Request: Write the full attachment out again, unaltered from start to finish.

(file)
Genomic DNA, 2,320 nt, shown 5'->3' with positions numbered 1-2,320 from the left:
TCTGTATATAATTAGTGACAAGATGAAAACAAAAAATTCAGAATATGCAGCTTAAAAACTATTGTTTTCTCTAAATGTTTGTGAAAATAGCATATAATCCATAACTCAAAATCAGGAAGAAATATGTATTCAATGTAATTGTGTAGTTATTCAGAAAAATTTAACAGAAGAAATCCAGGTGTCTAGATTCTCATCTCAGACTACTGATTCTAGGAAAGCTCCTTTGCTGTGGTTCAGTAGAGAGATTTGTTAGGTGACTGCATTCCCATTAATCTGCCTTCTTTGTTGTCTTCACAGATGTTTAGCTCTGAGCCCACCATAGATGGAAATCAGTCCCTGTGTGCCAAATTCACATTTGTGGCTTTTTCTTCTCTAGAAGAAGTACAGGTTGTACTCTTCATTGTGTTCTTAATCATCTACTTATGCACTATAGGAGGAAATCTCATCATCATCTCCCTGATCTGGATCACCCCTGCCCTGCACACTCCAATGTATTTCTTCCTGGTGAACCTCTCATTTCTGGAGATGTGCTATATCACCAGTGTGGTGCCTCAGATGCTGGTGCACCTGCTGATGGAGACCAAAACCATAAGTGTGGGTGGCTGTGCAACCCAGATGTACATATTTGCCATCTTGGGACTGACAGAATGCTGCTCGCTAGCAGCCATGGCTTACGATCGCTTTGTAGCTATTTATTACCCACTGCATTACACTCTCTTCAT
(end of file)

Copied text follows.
Genomic DNA, 2,320 nt, shown 5'->3' with positions numbered 1-2,320 from the left:
TCTGTATATAATTAGTGACAAGATGAAAACAAAAAATTCAGAATATGCAGCTTAAAAACTATTGTTTTCTCTAAATGTTTGTGAAAATAGCATATAATCCATAACTCAAAATCAGGAAGAAATATGTATTCAATGTAATTGTGTAGTTATTCAGAAAAATTTAACAGAAGAAATCCAGGTGTCTAGATTCTCATCTCAGACTACTGATTCTAGGAAAGCTCCTTTGCTGTGGTTCAGTAGAGAGATTTGTTAGGTGACTGCATTCCCATTAATCTGCCTTCTTTGTTGTCTTCACAGATGTTTAGCTCTGAGCCCACCATAGATGGAAATCAGTCCCTGTGTGCCAAATTCACATTTGTGGCTTTTTCTTCTCTAGAAGAAGTACAGGTTGTACTCTTCATTGTGTTCTTAATCATCTACTTATGCACTATAGGAGGAAATCTCATCATCATCTCCCTGATCTGGATCACCCCTGCCCTGCACACTCCAATGTATTTCTTCCTGGTGAACCTCTCATTTCTGGAGATGTGCTATATCACCAGTGTGGTGCCTCAGATGCTGGTGCACCTGCTGATGGAGACCAAAACCATAAGTGTGGGTGGCTGTGCAACCCAGATGTACATATTTGCCATCTTGGGACTGACAGAATGCTGCTCGCTAGCAGCCATGGCTTACGATCGCTTTGTAGCTATTTATTACCCACTGCATTACACTCTCTTCAT